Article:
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''Will Check-in for Badges'': Understanding Bias and Misbehavior on Location-Based Social Networks

AAAI Conferences

Social computing researchers are using data from location-based social networks (LBSN), e.g., "Check-in" traces, as approximations of human movement. Recent work has questioned the validity of this approach, showing large discrepancies between check-in data and actual user mobility. To further validate and understand such discrepancies, we perform a crowdsourced study of Foursquare users that seeks to a) quantify bias and misrepresentation in check-in datasets and the impact of self-selection in prior studies, and b) understand the motivations behind misrepresentation of check-ins, and the potential impact of any system changes designed to curtail such misbehavior. Our results confirm the presence of significant misrepresentation of location check-ins on Foursquare. They also show that while "extraneous" check-ins are motivated by external rewards provided by the system, "missing" check-ins are motivated by personal concerns such as location privacy. Finally, we discuss the broader implications of our findings to the use of check-in datasets in future research on human mobility.


CheckNet: Secure Inference on Untrusted Devices

arXiv.org Machine Learning

We introduce CheckNet, a method for secure inference with deep neural networks on untrusted devices. CheckNet is like a checksum for neural network inference: it verifies the integrity of the inference computation performed by untrusted devices to 1) ensure the inference has actually been performed, and 2) ensure the inference has not been manipulated by an attacker. CheckNet is completely transparent to the third party running the computation, applicable to all types of neural networks, does not require specialized hardware, adds little overhead, and has negligible impact on model performance. CheckNet can be configured to provide different levels of security depending on application needs and compute/communication budgets. We present both empirical and theoretical validation of CheckNet on multiple popular deep neural network models, showing excellent attack detection (0.88-0.99 AUC) and attack success bounds.


Facebook's Safety Check Is Now A Permanent Feature, Gets Own Dedicated Tab

International Business Times

Facebook's Safety Check is now a permanent feature on the social networking site. It has also gotten its own dedicated tab within the Facebook app, making it easier for users to alert their friends and family about their safety during times of calamity. "Safety Check helps our community let loved ones know they are safe during a crisis, find and give help, as well as learn more about a crisis," Facebook said on its Disaster Response page. "There's now a single place to go to see where Safety Check has recently been activated, get the information you need and potentially be able to help affected areas." The company also shared a photo of how the new Safety Check feature will work, and it looks like a new version of the News Feed.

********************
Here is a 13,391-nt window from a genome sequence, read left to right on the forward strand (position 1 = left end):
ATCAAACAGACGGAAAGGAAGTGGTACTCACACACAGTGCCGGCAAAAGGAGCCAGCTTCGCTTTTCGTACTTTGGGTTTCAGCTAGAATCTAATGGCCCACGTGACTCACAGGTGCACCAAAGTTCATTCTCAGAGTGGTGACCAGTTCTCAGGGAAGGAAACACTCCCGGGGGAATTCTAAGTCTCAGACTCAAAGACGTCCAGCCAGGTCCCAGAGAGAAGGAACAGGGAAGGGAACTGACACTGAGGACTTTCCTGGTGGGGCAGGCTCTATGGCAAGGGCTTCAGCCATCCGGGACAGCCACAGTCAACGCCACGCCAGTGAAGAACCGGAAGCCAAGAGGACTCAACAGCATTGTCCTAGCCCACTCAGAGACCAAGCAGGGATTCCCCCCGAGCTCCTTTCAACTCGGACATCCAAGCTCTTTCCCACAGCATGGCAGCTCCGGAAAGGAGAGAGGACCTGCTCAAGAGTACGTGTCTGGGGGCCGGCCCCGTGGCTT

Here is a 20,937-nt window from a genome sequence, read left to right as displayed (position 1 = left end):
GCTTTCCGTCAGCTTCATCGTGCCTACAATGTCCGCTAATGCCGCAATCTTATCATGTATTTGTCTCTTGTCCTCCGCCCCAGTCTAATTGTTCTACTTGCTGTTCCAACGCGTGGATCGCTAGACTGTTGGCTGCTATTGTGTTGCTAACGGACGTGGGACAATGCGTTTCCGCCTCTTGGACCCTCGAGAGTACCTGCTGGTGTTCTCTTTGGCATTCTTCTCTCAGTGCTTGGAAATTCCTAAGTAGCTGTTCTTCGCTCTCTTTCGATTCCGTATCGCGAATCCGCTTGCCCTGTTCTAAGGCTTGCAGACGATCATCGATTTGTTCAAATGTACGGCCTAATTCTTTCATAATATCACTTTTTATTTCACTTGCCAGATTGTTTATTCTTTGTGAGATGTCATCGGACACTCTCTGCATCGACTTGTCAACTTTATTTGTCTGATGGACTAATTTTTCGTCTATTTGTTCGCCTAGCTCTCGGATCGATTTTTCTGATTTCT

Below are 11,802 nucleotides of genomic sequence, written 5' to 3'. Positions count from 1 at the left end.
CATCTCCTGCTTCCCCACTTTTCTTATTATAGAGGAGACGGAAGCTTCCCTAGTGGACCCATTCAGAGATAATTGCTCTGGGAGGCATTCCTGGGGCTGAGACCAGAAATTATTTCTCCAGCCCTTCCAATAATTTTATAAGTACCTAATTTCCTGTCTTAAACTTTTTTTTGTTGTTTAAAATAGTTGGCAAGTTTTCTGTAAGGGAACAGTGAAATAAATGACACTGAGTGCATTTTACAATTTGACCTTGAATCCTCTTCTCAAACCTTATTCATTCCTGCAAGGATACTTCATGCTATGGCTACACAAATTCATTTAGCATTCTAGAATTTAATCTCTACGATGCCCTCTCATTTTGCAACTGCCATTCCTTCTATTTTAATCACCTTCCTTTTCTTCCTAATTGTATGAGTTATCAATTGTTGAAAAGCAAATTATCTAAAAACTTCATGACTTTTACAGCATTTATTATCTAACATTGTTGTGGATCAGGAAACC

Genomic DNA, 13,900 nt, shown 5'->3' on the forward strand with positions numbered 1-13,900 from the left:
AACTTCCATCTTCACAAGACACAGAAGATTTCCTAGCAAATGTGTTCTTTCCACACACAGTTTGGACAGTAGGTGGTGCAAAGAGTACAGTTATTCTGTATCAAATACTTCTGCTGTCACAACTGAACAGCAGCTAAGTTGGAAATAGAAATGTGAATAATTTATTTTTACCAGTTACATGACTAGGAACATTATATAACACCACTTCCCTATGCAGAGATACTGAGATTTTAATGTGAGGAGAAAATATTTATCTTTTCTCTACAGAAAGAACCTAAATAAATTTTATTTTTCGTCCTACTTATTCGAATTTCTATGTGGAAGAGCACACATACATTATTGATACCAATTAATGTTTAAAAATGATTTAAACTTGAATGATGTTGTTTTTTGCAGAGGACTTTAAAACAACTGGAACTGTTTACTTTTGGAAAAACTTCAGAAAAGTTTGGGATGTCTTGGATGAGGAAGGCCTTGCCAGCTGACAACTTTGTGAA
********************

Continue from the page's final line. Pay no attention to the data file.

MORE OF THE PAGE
Location3: How Users Share and Respond to Location-Based Data on Social

AAAI Conferences

In August 2010 Facebook launched Places, a location-based service that allows users to check into points of interest and share their physical whereabouts with friends. The friends who see these events in their News Feed can then respond to these check-ins by liking or commenting on them. These data consisting of the places people go and how their friends react to them are a rich, novel dataset. In this paper we first analyze this dataset to understand the factors that influence where users check in, including previous check-ins, similarity to other places, where their friends check in, time of day, and demographics. We show how these factors can be used to build a predictive model of where users will check in next. Then we analyze how users respond to their friends’ check-ins and which factors contribute to users liking or commenting on them. We show how this can be used to improve the ranking of check-in stories, ensuring that users see only the most relevant updates from their friends and ensuring that businesses derive maximum value from check-ins at their establishments. Finally, we construct a model to predict friendship based on check-in count and show that cocheck-ins has a statistically significant effect on friendship.


Chang

AAAI Conferences

In August 2010 Facebook launched Places, a location-based service that allows users to check into points of interest and share their physical whereabouts with friends. The friends who see these events in their News Feed can then respond to these check-ins by liking or commenting on them. These data consisting of the places people go and how their friends react to them are a rich, novel dataset. In this paper we first analyze this dataset to understand the factors that influence where users check in, including previous check-ins, similarity to other places, where their friends check in, time of day, and demographics. We show how these factors can be used to build a predictive model of where users will check in next. Then we analyze how users respond to their friends' check-ins and which factors contribute to users liking or commenting on them. We show how this can be used to improve the ranking of check-in stories, ensuring that users see only the most relevant updates from their friends and ensuring that businesses derive maximum value from check-ins at their establishments. Finally, we construct a model to predict friendship based on check-in count and show that cocheck-ins has a statistically significant effect on friendship.